The second step is finding out where you are in the perimenopausal transition by analyzing your natural hormone levels at different times of your cycle. This can be done with a blood test called a follicle stimulating hormone (FSH) test. Even after periods have become very light or almost nonexistent, a woman can still become pregnant, so it is advisable to keep track of where you are in the transition process before discontinuing birth control measures if you do not plan to conceive. A woman is generally considered to be in menopause 1 year after her final period.

“Since 2002, when the Women’s Health Initiative warned of increased risks of breast cancer, blood clots and stroke for women undergoing hormone replacement therapy, a lot of women have been concerned about whether or not to take hormones,” adds Autry. “However these studies were conducted using two specific products, Premarin and Prempro which use conjugated estrogens isolated from the urine of pregnant mares. Compounded and synthetic bioidentical hormones (believed to more closely mimic natural hormones produced naturally in a woman’s body) were not included in WHI trial. That said, experts still agree hormone therapy should use the lowest possible dose for the shortest period of time, based on a woman’s age, height and weight.”

“I see a lot of women who are not aware of the wide variety of hormone therapies now available,” Autry continues. “There is so much we can do to help reduce and alleviate unpleasant and disruptive menopausal symptoms. I believe in practicing good, safe medicine, to improve a woman’s quality of life. With the benefits of hormone replacement therapy comes the responsibility of keeping a close check on overall health, regular breast exams and mammograms, pap smears, monitoring of blood pressure, cholesterol and other measures to watch for any warning signs.”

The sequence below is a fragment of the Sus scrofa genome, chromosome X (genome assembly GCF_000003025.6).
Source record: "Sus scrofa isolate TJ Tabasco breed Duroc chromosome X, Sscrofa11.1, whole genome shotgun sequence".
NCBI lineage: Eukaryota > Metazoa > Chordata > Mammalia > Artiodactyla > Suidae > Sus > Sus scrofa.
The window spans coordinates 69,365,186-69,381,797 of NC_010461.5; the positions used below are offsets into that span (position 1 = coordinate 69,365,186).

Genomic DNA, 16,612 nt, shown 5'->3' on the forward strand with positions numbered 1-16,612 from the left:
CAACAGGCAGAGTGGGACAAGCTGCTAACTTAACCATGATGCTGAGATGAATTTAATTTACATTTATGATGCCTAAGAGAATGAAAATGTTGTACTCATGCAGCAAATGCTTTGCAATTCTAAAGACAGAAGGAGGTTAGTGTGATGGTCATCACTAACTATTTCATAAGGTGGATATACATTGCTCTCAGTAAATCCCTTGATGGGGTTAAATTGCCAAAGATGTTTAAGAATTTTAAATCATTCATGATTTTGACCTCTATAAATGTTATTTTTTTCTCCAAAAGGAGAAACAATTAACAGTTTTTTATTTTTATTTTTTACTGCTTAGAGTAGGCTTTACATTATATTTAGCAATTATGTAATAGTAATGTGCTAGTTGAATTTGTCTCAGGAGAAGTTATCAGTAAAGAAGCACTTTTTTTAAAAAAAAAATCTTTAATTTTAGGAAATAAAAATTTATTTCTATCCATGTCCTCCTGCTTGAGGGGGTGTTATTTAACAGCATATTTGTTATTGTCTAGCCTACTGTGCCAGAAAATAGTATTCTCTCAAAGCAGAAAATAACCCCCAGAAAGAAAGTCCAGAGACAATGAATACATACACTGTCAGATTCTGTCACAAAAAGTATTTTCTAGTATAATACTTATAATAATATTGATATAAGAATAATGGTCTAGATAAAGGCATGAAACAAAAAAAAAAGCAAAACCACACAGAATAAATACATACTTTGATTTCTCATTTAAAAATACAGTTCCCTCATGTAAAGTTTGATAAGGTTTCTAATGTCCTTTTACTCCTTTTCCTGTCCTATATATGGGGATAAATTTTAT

Smiling grandmother piggyback ride with baby“Before prescribing hormone replacement therapy (HRT) we look at a woman’s medical history, current state of health and family history,” notes Dr. Trimm. “Women with moderate to severe symptoms are the best candidates for short-term hormone therapy,” notes Dr. Trimm. The exception would be patients with a history of breast cancer, coronary artery disease, previous blood clots, stroke or liver disease. For most of our patients, we start by prescribing a transdermal estradiol (estrogen patch). This formulation is associated with lower risk of blood clot and stroke. If the patient still has a uterus, she must also be on micronized progesterone to prevent endometrial hyperplasia (abnormal cells in the lining of the uterus).”

There are two basic types of hormone therapy. Systemic products circulate throughout the bloodstream and to all parts of the body. They are available as an oral tablet, patch, gel, emulsion, spray, implants or injection and can be used for hot flashes and night sweats, vaginal symptoms, and osteoporosis. Local (nonsystemic) products affect only a specific or localized area of the body. They are available as a cream, ring, or tablet and can be used for vaginal dryness and painful intercourse.